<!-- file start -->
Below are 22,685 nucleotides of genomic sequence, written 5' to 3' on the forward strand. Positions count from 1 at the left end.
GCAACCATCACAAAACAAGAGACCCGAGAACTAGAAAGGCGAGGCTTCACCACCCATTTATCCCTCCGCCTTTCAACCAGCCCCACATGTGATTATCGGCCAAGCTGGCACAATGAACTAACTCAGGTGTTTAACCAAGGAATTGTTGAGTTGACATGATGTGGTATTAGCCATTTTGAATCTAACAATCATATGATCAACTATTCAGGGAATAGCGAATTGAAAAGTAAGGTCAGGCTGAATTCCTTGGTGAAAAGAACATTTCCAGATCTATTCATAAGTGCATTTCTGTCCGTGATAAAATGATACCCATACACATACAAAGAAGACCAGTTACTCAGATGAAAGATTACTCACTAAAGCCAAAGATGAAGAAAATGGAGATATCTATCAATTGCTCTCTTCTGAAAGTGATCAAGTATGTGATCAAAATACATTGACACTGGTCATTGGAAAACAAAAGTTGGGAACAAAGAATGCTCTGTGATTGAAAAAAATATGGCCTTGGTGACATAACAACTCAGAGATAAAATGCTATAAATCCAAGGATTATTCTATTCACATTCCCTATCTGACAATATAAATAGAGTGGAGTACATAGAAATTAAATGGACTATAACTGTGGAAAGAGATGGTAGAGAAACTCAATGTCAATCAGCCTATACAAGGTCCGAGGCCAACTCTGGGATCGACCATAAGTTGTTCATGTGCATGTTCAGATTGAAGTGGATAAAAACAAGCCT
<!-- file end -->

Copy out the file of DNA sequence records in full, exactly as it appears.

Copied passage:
Below are 22,685 nucleotides of genomic sequence, written 5' to 3' on the forward strand. Positions count from 1 at the left end.
GCAACCATCACAAAACAAGAGACCCGAGAACTAGAAAGGCGAGGCTTCACCACCCATTTATCCCTCCGCCTTTCAACCAGCCCCACATGTGATTATCGGCCAAGCTGGCACAATGAACTAACTCAGGTGTTTAACCAAGGAATTGTTGAGTTGACATGATGTGGTATTAGCCATTTTGAATCTAACAATCATATGATCAACTATTCAGGGAATAGCGAATTGAAAAGTAAGGTCAGGCTGAATTCCTTGGTGAAAAGAACATTTCCAGATCTATTCATAAGTGCATTTCTGTCCGTGATAAAATGATACCCATACACATACAAAGAAGACCAGTTACTCAGATGAAAGATTACTCACTAAAGCCAAAGATGAAGAAAATGGAGATATCTATCAATTGCTCTCTTCTGAAAGTGATCAAGTATGTGATCAAAATACATTGACACTGGTCATTGGAAAACAAAAGTTGGGAACAAAGAATGCTCTGTGATTGAAAAAAATATGGCCTTGGTGACATAACAACTCAGAGATAAAATGCTATAAATCCAAGGATTATTCTATTCACATTCCCTATCTGACAATATAAATAGAGTGGAGTACATAGAAATTAAATGGACTATAACTGTGGAAAGAGATGGTAGAGAAACTCAATGTCAATCAGCCTATACAAGGTCCGAGGCCAACTCTGGGATCGACCATAAGTTGTTCATGTGCATGTTCAGATTGAAGTGGATAAAAACAAGCCT